Tribune editor Eric Walden attended Zakk Wydle's show at The Depot Wednesday, and here is his report:
Big, burly, braided-bearded heavy metal guitarist Zakk Wylde looks like he belongs to a biker gang, aided in no small part by the motorcycle vests and caps he and his fans don at all times.
So his large collection of piano-driven ballads can be a bit jarring to the uninitiated.
Then again, that description would apply to the whole of his performance Wednesday night at The Depot — part acoustic two-man set, part book reading, part Q & A.
Hard-core devotees of the former Ozzy Osbourne axeman and current Black Label Society frontman loved every minute of it. But for any casual observer, it was like being on the outside of an inside joke.
He and fellow Black Label Society guitarist Nick Catanese played a 10-song, hour-and-a-half-long acoustic set heavy on tunes from the albums “Book of Shadows” and “Hangover Music, Vol. 6.”
It did not help that the former was from 1996 and the latter from 2004. It also did not help that his low, rumbling Eddie Vedder-styled growl was near-incoherent at times (due partly to an audio setup that had the microphone turned up too loud). And it did not help that the schilling for the book (“Bringing Metal to the Children: A Berzerker’s Guide to World Tour Domination” — a collection of stories from his life on the road) and the accompanying Q & A interrupted the set and stalled what little momentum he had.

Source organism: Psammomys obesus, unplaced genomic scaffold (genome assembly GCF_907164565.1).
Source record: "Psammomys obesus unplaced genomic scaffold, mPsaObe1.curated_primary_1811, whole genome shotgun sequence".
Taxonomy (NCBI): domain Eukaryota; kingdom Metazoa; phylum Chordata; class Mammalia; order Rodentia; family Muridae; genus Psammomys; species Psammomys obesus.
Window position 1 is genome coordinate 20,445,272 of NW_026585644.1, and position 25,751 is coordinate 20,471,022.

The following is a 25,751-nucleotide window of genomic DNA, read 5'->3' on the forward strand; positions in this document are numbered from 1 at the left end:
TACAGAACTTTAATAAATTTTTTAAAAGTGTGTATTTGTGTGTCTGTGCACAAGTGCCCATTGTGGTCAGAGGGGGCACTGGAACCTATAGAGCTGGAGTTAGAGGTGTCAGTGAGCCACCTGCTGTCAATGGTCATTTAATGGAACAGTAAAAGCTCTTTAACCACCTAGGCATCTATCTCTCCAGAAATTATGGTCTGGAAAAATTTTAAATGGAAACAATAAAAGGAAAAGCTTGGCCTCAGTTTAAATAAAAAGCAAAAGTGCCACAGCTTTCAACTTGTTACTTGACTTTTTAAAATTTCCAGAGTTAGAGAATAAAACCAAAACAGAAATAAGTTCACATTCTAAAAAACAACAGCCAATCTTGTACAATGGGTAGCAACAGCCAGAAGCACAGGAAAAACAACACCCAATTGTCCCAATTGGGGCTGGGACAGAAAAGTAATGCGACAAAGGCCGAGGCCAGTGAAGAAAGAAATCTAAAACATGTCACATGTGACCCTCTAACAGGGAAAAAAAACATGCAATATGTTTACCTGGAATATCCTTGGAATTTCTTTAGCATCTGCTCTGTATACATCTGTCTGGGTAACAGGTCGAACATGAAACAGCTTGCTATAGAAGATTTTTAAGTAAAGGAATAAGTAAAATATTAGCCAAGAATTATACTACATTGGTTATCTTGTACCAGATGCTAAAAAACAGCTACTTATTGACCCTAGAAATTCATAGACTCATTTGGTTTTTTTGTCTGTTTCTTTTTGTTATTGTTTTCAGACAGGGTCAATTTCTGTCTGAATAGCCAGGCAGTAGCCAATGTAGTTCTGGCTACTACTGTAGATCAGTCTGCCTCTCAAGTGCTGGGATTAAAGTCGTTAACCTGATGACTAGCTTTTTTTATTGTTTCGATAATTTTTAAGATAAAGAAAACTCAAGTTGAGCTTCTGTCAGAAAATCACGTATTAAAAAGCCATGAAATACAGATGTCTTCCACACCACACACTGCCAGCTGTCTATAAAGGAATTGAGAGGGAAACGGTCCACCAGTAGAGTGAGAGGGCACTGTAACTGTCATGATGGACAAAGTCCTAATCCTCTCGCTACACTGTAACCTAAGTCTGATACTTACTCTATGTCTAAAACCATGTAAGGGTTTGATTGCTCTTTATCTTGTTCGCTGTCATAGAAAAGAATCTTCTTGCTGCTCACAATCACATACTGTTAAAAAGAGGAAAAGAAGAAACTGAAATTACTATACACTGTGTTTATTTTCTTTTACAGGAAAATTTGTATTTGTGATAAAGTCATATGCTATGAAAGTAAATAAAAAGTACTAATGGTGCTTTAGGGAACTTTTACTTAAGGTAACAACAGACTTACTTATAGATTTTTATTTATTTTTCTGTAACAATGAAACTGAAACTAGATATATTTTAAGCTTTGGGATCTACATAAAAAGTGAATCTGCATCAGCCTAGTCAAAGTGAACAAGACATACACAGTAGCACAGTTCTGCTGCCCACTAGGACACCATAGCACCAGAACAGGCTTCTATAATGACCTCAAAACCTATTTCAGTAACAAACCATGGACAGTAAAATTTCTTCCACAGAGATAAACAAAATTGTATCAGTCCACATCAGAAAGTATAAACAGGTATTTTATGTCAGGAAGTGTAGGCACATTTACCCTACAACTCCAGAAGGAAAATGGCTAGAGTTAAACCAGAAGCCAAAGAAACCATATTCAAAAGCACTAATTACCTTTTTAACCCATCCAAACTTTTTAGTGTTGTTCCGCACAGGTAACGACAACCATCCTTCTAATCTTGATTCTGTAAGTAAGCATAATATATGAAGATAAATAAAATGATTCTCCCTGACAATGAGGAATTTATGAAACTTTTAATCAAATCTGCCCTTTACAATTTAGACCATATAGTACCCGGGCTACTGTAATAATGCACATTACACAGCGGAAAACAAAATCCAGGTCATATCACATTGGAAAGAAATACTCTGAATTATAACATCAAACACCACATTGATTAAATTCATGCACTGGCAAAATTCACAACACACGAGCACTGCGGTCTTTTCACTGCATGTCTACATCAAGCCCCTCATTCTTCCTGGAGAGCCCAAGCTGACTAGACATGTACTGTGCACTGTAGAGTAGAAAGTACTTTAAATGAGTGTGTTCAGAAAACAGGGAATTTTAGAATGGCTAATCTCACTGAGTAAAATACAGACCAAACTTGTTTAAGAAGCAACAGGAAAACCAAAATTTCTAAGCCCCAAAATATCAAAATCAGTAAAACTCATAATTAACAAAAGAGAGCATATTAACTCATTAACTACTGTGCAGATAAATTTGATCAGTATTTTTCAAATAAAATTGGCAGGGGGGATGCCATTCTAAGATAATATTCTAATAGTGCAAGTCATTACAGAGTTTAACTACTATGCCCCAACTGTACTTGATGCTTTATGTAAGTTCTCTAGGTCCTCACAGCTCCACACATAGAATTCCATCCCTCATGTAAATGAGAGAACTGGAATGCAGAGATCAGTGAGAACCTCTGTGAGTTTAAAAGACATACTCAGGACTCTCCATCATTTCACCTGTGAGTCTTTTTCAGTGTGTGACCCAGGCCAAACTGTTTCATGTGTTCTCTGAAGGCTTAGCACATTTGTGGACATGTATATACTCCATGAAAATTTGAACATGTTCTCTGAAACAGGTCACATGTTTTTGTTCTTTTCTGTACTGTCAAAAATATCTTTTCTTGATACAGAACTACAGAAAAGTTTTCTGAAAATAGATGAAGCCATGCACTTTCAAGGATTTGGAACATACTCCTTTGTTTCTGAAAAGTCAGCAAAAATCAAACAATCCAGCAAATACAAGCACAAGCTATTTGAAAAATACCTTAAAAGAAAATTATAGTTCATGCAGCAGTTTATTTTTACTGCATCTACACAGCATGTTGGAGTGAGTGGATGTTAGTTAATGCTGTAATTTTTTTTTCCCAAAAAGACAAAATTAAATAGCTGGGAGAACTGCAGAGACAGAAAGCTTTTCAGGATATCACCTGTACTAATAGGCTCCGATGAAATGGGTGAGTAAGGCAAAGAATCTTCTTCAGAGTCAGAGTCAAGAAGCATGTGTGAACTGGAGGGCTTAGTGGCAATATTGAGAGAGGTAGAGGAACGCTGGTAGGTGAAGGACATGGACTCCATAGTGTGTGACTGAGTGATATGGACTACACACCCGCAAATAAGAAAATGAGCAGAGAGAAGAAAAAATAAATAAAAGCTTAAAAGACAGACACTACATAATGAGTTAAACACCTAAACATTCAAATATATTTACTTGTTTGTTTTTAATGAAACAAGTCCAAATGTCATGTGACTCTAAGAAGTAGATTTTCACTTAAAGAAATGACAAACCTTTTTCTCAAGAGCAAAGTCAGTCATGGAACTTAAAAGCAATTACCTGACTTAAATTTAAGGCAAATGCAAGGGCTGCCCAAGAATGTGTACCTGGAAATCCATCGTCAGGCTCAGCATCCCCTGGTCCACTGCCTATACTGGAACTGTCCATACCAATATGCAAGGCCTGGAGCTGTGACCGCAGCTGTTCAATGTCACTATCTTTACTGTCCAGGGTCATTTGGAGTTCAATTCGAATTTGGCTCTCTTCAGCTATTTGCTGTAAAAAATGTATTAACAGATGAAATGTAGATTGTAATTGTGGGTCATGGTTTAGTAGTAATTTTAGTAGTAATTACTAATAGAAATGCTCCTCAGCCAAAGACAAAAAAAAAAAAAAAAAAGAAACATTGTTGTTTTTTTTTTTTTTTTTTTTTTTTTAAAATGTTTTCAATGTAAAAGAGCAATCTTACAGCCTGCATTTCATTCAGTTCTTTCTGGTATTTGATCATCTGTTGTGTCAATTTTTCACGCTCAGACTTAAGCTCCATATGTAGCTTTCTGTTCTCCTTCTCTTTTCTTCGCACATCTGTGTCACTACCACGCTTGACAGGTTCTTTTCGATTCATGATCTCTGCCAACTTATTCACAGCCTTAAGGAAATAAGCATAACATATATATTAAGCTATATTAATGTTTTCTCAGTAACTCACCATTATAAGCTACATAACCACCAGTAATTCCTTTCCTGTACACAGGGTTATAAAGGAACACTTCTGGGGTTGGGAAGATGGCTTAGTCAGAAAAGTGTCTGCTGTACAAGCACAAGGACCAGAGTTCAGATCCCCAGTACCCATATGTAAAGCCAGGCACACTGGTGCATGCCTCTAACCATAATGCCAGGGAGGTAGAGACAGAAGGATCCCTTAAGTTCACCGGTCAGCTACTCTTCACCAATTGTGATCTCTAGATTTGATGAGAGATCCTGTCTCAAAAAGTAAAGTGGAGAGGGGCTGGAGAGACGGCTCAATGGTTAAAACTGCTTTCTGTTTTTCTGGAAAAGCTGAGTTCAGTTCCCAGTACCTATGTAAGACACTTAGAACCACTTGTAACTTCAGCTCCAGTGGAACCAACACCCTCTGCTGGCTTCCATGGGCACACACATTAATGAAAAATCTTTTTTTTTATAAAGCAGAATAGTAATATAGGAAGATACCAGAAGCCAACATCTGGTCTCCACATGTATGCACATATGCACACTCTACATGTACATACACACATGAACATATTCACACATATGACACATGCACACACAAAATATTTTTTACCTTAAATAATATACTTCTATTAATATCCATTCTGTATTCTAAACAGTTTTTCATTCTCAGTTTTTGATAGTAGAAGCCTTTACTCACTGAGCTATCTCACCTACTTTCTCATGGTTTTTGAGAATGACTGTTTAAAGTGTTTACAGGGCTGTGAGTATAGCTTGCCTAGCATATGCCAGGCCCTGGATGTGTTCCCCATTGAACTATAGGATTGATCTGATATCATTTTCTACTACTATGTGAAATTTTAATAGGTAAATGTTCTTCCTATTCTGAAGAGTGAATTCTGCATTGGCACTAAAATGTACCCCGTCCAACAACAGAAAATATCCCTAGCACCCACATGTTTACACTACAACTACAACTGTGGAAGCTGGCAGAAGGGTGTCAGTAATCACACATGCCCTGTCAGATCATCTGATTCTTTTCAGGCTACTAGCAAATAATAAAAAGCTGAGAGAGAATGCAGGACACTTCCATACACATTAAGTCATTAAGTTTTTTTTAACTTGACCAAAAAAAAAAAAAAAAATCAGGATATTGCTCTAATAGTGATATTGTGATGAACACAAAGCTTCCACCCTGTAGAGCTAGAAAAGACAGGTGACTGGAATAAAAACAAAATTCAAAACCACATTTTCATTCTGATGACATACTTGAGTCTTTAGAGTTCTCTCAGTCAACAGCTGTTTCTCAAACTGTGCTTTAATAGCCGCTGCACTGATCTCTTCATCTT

He jokingly referred to his recently released book of tour stories as “the Bible of stupidity.” Alas, the circuitous, rambling examples that followed proved his description to be apt.
The music was followed by an uncomfortable hour of profane Ozzy impressions, tales of faux devil worshipping, prostate exam jokes, more Ozzy stories, more prostate exam jokes, and, finally, questions from a by-now well-imbibed audience that ranged from his influences (Randy Rhodes, Jimmy Page, Tony Iommi on guitar; Elton John, Bob Seger and The Eagles for piano: “As much as I like listening to Zeppelin and ‘Black Dog’,” he related earnestly in a rare moment of lucidity, “I love ‘Hotel California’ just as much”) to the inspiration for his belt-length beard (it stems from his appearance in the 2001 film “Rock Star”).
Two more songs followed, concluding with an overly extended thrash solo on “Stillborn” — which at that point felt like a tacked-on addition to remind you that, in spite of Wylde spending half his set parked on the piano bench, he is, in fact, a renowned guitar god.
The die-hards loved it, of course.
For everyone else, it was just an imperfect ending to an imperfect night.
The Blessed Hellride
Queen Of Sorrow
The Road Back Home
Spoke In The Wheel
Throwin’ It All Away
In This River
Damage Is Done
I Thank You Child
Yesterday, Today, Tomorrow